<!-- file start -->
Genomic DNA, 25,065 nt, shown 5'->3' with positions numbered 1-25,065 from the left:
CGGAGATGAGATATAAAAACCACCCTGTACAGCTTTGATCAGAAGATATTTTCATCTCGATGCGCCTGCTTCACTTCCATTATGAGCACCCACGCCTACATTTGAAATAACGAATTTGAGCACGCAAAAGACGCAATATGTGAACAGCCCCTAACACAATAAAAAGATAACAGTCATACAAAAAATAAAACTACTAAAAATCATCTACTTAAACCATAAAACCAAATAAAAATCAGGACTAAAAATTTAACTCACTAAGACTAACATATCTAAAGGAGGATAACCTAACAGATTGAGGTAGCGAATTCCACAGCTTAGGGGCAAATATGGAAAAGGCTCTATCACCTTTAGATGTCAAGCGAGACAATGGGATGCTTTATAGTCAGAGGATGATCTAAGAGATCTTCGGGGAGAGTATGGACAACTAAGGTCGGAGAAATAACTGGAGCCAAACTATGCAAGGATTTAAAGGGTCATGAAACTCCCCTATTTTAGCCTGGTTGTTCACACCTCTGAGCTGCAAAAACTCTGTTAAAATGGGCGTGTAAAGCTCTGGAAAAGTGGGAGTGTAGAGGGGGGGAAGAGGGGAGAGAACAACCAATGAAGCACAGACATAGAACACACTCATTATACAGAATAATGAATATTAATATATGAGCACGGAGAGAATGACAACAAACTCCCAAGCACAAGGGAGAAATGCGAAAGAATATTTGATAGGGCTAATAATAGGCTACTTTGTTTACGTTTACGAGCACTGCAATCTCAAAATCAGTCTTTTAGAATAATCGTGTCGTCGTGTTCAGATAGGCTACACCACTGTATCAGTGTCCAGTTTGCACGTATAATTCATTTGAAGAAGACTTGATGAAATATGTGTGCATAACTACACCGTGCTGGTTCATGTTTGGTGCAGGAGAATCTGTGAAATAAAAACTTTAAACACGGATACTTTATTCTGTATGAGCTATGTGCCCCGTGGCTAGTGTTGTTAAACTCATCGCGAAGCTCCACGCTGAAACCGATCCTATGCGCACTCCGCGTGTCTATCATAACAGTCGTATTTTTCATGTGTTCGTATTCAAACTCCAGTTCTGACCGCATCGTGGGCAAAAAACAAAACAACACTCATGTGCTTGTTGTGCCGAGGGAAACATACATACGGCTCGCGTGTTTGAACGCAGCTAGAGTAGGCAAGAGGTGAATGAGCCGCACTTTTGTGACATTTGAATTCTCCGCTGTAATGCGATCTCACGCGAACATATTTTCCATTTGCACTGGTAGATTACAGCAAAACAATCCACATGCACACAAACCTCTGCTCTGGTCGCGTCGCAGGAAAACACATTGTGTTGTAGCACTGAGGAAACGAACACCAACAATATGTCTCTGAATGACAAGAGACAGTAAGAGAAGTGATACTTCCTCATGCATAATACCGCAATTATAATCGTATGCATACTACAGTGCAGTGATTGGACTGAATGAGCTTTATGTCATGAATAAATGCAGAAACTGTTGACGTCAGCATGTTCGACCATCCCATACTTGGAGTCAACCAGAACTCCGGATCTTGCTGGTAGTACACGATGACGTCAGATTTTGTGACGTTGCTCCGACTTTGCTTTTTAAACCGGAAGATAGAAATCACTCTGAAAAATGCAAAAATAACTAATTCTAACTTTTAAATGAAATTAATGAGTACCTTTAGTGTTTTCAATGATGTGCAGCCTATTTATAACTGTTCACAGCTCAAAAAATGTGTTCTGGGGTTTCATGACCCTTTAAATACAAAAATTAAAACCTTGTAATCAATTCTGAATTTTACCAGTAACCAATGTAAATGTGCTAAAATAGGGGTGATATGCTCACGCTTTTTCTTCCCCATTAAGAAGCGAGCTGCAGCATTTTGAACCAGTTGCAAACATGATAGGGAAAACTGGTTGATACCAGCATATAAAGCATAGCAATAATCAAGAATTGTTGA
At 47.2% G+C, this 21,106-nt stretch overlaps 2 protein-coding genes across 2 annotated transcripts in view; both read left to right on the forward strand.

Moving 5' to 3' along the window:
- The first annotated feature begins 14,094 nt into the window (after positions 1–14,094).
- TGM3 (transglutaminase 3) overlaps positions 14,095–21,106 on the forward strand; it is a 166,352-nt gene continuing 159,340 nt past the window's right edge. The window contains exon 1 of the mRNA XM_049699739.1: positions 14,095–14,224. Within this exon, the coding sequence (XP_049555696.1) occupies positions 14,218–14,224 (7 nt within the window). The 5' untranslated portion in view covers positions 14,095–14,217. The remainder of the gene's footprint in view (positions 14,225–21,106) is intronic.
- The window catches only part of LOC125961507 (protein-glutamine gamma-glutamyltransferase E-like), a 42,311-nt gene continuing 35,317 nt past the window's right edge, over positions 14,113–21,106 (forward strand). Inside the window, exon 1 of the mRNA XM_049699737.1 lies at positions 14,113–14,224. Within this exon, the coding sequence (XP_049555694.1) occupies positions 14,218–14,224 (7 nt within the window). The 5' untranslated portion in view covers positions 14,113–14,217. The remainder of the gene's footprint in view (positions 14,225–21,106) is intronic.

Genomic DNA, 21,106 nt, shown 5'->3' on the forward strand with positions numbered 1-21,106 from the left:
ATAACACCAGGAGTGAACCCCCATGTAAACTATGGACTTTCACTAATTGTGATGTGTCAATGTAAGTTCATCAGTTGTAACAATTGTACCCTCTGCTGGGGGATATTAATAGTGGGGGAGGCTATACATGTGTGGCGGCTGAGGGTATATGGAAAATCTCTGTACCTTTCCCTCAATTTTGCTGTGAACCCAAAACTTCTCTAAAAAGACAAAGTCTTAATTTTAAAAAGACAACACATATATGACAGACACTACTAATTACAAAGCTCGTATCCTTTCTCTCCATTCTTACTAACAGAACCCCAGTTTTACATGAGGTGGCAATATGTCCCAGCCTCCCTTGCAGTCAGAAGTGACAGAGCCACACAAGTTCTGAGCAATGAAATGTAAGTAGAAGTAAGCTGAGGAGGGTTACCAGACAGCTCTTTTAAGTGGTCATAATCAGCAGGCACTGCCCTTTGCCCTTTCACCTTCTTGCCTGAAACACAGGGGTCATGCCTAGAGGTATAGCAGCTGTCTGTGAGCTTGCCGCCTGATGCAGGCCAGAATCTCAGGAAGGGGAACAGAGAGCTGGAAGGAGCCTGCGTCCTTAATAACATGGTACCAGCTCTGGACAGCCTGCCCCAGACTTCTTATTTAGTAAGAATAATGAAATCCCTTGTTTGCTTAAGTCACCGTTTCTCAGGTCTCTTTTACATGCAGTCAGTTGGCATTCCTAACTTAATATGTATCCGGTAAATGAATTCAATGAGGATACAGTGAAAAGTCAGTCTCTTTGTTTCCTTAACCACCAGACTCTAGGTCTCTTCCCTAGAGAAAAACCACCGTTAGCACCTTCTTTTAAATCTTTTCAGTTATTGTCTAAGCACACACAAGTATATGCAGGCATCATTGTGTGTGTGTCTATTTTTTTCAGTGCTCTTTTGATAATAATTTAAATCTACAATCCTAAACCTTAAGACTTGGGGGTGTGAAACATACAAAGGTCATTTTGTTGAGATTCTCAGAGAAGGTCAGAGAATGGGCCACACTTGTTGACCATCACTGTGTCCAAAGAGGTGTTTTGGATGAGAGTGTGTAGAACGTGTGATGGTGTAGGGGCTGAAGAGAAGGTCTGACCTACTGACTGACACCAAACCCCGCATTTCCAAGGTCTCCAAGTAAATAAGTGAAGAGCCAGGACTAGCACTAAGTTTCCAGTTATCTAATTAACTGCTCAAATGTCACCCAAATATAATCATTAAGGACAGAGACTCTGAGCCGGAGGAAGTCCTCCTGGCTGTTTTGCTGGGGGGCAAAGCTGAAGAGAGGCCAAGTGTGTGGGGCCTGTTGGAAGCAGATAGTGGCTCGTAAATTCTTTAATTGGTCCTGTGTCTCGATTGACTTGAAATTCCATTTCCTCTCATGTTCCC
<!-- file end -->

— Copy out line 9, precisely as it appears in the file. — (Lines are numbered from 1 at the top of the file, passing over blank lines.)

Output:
ATAACACCAGGAGTGAACCCCCATGTAAACTATGGACTTTCACTAATTGTGATGTGTCAATGTAAGTTCATCAGTTGTAACAATTGTACCCTCTGCTGGGGGATATTAATAGTGGGGGAGGCTATACATGTGTGGCGGCTGAGGGTATATGGAAAATCTCTGTACCTTTCCCTCAATTTTGCTGTGAACCCAAAACTTCTCTAAAAAGACAAAGTCTTAATTTTAAAAAGACAACACATATATGACAGACACTACTAATTACAAAGCTCGTATCCTTTCTCTCCATTCTTACTAACAGAACCCCAGTTTTACATGAGGTGGCAATATGTCCCAGCCTCCCTTGCAGTCAGAAGTGACAGAGCCACACAAGTTCTGAGCAATGAAATGTAAGTAGAAGTAAGCTGAGGAGGGTTACCAGACAGCTCTTTTAAGTGGTCATAATCAGCAGGCACTGCCCTTTGCCCTTTCACCTTCTTGCCTGAAACACAGGGGTCATGCCTAGAGGTATAGCAGCTGTCTGTGAGCTTGCCGCCTGATGCAGGCCAGAATCTCAGGAAGGGGAACAGAGAGCTGGAAGGAGCCTGCGTCCTTAATAACATGGTACCAGCTCTGGACAGCCTGCCCCAGACTTCTTATTTAGTAAGAATAATGAAATCCCTTGTTTGCTTAAGTCACCGTTTCTCAGGTCTCTTTTACATGCAGTCAGTTGGCATTCCTAACTTAATATGTATCCGGTAAATGAATTCAATGAGGATACAGTGAAAAGTCAGTCTCTTTGTTTCCTTAACCACCAGACTCTAGGTCTCTTCCCTAGAGAAAAACCACCGTTAGCACCTTCTTTTAAATCTTTTCAGTTATTGTCTAAGCACACACAAGTATATGCAGGCATCATTGTGTGTGTGTCTATTTTTTTCAGTGCTCTTTTGATAATAATTTAAATCTACAATCCTAAACCTTAAGACTTGGGGGTGTGAAACATACAAAGGTCATTTTGTTGAGATTCTCAGAGAAGGTCAGAGAATGGGCCACACTTGTTGACCATCACTGTGTCCAAAGAGGTGTTTTGGATGAGAGTGTGTAGAACGTGTGATGGTGTAGGGGCTGAAGAGAAGGTCTGACCTACTGACTGACACCAAACCCCGCATTTCCAAGGTCTCCAAGTAAATAAGTGAAGAGCCAGGACTAGCACTAAGTTTCCAGTTATCTAATTAACTGCTCAAATGTCACCCAAATATAATCATTAAGGACAGAGACTCTGAGCCGGAGGAAGTCCTCCTGGCTGTTTTGCTGGGGGGCAAAGCTGAAGAGAGGCCAAGTGTGTGGGGCCTGTTGGAAGCAGATAGTGGCTCGTAAATTCTTTAATTGGTCCTGTGTCTCGATTGACTTGAAATTCCATTTCCTCTCATGTTCCC